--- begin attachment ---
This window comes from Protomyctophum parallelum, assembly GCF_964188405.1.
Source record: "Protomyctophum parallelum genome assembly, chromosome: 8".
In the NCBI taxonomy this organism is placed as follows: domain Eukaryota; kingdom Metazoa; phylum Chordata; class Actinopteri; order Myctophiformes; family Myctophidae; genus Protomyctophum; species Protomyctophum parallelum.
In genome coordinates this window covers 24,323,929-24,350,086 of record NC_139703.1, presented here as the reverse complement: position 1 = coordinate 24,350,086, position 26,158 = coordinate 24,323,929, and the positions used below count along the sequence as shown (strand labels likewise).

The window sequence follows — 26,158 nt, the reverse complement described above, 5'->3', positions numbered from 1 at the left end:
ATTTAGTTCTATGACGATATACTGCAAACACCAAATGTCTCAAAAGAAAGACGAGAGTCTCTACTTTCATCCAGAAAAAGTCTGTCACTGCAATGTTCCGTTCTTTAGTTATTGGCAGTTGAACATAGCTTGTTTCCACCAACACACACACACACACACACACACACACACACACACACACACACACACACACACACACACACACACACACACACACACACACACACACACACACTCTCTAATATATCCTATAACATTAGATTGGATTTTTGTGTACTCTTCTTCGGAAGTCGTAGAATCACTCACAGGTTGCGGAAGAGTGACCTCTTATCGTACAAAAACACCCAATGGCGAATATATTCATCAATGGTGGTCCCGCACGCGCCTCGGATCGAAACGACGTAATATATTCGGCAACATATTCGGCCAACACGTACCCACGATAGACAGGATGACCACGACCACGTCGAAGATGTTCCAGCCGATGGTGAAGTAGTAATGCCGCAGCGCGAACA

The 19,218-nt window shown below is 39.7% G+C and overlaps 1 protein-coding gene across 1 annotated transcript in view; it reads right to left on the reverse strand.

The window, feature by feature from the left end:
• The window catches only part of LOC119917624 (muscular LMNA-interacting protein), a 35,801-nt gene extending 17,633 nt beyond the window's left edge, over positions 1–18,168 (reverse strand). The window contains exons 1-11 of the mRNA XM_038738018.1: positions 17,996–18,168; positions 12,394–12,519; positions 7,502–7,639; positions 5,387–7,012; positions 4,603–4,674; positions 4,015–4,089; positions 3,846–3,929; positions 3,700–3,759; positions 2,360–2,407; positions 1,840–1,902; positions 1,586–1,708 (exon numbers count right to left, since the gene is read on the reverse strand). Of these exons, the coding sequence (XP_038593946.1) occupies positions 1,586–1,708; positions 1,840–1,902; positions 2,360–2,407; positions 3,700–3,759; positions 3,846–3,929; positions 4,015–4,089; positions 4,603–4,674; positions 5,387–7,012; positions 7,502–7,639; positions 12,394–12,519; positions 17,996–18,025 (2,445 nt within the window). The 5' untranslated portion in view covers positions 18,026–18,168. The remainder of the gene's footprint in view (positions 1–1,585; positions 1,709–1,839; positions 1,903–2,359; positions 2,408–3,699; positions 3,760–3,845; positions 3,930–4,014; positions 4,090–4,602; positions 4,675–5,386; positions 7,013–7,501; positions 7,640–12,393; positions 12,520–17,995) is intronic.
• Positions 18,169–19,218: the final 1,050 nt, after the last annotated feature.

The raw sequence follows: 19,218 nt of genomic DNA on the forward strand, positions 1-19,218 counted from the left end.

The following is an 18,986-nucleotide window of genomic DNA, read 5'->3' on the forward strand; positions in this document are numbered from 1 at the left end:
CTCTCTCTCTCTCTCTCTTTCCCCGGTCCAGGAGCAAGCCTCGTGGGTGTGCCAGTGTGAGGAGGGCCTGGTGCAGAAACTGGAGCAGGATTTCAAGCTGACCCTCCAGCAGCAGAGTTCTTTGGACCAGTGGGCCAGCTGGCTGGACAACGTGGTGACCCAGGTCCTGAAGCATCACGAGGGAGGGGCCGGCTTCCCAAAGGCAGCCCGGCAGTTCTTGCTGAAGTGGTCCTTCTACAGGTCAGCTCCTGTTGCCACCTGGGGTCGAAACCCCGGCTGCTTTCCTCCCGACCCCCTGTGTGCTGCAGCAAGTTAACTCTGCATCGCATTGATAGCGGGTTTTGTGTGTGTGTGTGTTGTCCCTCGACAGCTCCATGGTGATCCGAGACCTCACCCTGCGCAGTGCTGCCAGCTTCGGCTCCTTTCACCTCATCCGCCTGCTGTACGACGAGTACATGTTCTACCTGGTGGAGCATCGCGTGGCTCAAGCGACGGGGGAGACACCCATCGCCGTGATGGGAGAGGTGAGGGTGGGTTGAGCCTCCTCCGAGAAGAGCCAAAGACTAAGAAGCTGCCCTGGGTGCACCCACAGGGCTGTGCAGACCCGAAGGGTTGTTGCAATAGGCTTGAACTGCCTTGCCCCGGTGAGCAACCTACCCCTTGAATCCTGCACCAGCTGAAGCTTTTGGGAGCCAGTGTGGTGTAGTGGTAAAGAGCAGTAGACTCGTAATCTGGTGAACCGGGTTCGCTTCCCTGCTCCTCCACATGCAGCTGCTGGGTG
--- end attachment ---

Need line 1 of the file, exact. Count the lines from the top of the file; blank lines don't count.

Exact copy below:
This window comes from Protomyctophum parallelum, assembly GCF_964188405.1.